"Sarah Bernhardt body lost", on Histoire TV: "the Divine", between diva and influencer

" All the same ! The motto exists

"Sarah Bernhardt body lost", on Histoire TV: "the Divine", between diva and influencer

" All the same ! The motto exists. It is by Sarah Bernhardt. Born between October 22 and 24, 1844 (her birth certificate disappeared in a fire), the tragic actress died on March 26, 1923. Some 400,000 people accompanied her to the Père-Lachaise cemetery in Paris. It is even said that, at the announcement of his death, the Parisian theaters lower their curtains in full performance.

Anecdotes of this nature, Sophie Jaubert's documentary is full of them. The life of the actress, her incendiary personality, her passions for young men, her support for hairy people during the Great War, her collection of reptiles, her facelift, the amputation of her leg: this incredible destiny would propel today " the Divine" in "one" of people magazines.

It is no coincidence that her slender silhouette occupied the posters of the Czech painter and decorator Alfons Mucha from head to toe at the end of the 19th century. Brilliant "influencer" (Alexis Michalik even speaks of "show woman"), Sarah Bernhardt invents visual communication. But she is not just a rowdy vamp going from audacity to scandal.

Hagiographic portrait

Praise abounds in this resolutely hagiographic portrait. Among them, that, moved, of his great-great-grandson, the director Sébastien Azzopardi. The unforgettable voice of the outstanding tragedienne remains, the quavering echo of which rises against a backdrop of black and white photos, archive images recounting the era and incarnations of the heroine by a young actress wrapped in a Hamiltonian blur.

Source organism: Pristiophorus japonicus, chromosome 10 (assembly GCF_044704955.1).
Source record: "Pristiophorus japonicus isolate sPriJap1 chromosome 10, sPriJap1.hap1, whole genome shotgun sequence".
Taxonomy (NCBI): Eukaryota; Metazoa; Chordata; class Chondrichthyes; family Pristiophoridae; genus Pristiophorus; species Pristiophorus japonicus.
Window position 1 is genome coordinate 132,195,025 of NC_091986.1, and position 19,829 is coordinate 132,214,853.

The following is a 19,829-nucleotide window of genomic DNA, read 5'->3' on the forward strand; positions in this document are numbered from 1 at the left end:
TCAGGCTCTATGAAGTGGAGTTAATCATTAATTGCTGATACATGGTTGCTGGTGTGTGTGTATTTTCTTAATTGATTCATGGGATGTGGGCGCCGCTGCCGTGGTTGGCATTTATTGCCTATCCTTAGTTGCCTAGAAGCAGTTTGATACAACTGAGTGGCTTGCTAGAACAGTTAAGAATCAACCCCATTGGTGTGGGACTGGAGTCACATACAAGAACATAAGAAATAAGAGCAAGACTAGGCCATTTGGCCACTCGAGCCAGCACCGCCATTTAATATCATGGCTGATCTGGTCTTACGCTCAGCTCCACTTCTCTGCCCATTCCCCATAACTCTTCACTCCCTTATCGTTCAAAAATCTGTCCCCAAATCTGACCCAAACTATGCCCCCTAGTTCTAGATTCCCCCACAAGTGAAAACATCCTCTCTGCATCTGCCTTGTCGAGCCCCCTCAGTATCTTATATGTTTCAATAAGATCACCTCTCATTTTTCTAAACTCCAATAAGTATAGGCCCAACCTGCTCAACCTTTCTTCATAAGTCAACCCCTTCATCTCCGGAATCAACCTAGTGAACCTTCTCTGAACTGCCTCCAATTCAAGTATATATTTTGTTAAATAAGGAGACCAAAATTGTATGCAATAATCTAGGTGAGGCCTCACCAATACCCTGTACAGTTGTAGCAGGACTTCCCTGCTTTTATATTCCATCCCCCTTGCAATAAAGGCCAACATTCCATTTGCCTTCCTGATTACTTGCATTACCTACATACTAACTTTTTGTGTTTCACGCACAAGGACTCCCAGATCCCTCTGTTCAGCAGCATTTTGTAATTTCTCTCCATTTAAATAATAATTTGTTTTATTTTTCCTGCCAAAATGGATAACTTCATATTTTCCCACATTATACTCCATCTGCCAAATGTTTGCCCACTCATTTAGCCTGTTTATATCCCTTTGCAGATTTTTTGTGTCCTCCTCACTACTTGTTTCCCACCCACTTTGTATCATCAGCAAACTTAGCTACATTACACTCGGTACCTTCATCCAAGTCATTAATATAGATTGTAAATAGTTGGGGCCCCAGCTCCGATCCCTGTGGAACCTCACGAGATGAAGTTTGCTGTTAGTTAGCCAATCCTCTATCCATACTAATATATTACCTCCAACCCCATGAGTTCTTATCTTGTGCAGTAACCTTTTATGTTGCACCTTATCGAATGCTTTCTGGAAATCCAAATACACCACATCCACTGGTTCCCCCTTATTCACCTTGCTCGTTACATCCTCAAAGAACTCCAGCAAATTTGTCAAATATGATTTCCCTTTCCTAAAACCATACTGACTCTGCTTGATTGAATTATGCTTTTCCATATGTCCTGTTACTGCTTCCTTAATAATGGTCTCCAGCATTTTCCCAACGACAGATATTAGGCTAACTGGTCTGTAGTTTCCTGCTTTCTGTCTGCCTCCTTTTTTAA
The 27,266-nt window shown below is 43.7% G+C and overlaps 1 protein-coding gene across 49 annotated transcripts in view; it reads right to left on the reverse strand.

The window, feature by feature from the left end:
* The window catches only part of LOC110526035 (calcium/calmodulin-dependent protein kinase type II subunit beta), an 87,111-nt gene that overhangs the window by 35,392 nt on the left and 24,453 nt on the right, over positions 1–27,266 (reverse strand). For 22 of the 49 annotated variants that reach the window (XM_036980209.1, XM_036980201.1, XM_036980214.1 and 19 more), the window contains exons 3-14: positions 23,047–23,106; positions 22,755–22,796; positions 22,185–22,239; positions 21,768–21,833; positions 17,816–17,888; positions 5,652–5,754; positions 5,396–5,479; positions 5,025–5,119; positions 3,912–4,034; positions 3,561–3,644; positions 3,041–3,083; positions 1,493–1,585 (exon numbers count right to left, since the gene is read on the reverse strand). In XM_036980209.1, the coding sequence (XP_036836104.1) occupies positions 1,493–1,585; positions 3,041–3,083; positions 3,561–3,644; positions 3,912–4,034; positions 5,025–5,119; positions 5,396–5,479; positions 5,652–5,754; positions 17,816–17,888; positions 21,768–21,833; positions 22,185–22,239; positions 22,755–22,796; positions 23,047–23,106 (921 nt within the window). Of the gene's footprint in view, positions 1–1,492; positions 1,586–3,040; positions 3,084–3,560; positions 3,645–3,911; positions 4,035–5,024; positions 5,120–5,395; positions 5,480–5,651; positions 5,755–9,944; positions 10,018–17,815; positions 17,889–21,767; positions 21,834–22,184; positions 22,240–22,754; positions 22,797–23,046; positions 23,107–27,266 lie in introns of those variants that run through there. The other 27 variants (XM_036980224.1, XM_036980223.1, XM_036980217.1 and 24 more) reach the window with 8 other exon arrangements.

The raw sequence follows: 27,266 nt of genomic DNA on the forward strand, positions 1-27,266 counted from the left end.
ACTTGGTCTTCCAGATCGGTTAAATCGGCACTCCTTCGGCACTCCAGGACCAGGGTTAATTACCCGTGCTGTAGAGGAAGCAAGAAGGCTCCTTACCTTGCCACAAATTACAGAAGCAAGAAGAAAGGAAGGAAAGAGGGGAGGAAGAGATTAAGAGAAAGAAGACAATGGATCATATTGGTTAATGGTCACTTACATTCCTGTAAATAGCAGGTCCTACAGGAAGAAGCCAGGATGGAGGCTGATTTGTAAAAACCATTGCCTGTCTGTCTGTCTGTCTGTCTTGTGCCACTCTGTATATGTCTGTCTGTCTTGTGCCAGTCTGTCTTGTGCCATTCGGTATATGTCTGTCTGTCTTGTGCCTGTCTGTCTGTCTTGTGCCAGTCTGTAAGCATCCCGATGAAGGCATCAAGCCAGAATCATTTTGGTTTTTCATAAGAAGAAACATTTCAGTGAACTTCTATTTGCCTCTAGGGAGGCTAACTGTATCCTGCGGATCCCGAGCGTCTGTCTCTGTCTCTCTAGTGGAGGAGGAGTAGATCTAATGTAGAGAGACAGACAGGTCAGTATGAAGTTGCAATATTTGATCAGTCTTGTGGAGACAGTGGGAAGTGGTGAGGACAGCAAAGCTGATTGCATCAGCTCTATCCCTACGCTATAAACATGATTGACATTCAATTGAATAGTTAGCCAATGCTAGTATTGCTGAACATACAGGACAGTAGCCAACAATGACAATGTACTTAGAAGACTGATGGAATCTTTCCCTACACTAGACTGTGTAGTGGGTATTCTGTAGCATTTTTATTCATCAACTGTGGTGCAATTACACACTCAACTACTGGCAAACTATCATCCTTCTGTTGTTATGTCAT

Strange bias, because Sarah Bernhardt had, for her part, nothing vaporous. A feminist before her time, an avant-garde artist, she triumphed in 1872 in the play Ruy Blas. Victor Hugo celebrates his "golden voice" with wonder. Denis Podalydès still cannot believe the way she warms up her vocal cords, gaining strength as she declaims the verses.

Her agonies on stage forged her legend: "If she didn't die, she didn't play," recalls historian Pierre-André Hélène. From Phèdre to La Dame aux Camélias, she moves and amazes. She transcends genres when she dresses up as Napoleon in L'Aiglon, by Edmond Rostand.

The public acclaims this diva for whom "nothing is ever big enough", underlines the actress Géraldine Martineau. She embodies France when she takes her troupe to the United States, Australia and Canada. In Paris, she bought two theaters and ran them with an iron fist (La Renaissance, then the Théâtre des nations, which she renamed after herself).

His days and his nights merge with the boards. She gives herself to the theater. His playing borders on "devotion", enthuses Denis Podalydès. One hundred years after her death, Sarah Bernhardt has lost none of her brilliance. How could it be otherwise? She is no longer a woman. She is a symbol.